I recently had dinner to catch up with some friends and part of the conversation turned to how more than one mutual acquaintance had recently found and bought their homes off of Craigslist.com
. Of course I know many people who swear by getting their furniture or finding apartment rentals via the site but was surprised you could find homes for sale too. What I was even more surprised to discover was the rampant gall of homes for sale schemers!
I’m sure you have seen that perfect rental ad for a listing that sounds almost too good to be true. Some missionary needs to leave right away and is looking for you to take over his four bedroom house lease for $1000 a month. All he asks is that you wire him the deposit and you’ll get the key in the mail. Yeah right.
Well, guess what? Agents are getting similar replies to their listings in which supposed high rollers who are ready to buy without question (or a showing) but they happen to be abroad so could you please give them your bank account # so they wire you the money? Yeah right!
It’s not just Craigslist however. Many phishing scam artists try similar cons on many real estate sites which offer online listings (hey, maybe it’s a measure of the site’s success/high traffic). On popular US site Trulia.com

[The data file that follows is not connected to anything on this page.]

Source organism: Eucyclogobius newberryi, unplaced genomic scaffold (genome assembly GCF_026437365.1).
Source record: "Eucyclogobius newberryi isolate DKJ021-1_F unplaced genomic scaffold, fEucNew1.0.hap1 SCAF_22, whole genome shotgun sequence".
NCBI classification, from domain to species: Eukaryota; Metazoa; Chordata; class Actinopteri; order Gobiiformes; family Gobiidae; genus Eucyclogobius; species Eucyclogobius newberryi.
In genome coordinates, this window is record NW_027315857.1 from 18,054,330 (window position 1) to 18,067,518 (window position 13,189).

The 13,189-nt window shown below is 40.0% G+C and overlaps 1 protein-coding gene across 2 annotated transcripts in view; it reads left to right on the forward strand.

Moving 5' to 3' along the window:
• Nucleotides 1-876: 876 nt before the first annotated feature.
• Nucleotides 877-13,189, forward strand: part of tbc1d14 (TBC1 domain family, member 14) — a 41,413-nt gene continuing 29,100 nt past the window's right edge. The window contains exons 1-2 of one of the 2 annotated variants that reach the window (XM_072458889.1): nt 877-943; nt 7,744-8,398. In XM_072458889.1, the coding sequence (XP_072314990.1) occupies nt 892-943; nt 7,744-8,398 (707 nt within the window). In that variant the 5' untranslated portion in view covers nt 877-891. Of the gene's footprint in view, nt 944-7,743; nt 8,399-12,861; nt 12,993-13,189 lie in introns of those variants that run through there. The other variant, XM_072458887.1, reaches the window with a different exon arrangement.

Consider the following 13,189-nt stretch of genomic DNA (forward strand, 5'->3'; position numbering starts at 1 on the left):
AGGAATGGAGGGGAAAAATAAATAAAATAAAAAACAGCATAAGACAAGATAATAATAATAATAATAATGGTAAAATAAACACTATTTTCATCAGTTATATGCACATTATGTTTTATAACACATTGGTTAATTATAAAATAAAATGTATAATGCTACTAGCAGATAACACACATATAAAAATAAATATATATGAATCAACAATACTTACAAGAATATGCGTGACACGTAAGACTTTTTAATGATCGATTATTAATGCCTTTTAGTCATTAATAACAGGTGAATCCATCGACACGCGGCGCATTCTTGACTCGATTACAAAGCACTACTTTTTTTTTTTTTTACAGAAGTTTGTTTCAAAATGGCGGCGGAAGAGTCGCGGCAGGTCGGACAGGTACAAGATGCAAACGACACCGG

, many agents have posted in forums the names and “contact” info of suspicious buyers who have approached them. Scams can also target renters and buyers by getting personal information through falsified ads using details of other listings that are legit. There are also some instances of listings that claim to be “for sale by owner” that are actually posted by agents. Basically when you have a venue that allows anonymity, it can be ripe for rampant dishonesty.
So what’s the verdict? Should agents and buyers avoid sites like Craigslist altogether? Probably not. As the online marketplace is only expanding and will probably be the preferred mode of transaction for the next generation and cutting off an avenue of free marketing / majorly discounted goods is probably not the best option. So, what are some of the ways you protect your business and your hard-earned money?
Here are some of my own common sense tips to safeguard from scammers:
- 1. Never blindly give our your personal information, even if you think giving our your email or phone number is harmless.
- 2. Listen to your gut. If you’re not sure, why not take a step back and get someone else’s opinion that you trust to help you made that decision?
- 3. If it sounds too good to be true, it is!
If you have any stories to share from the agent side of the buyer side, we’d love to hear about them! Please comment below.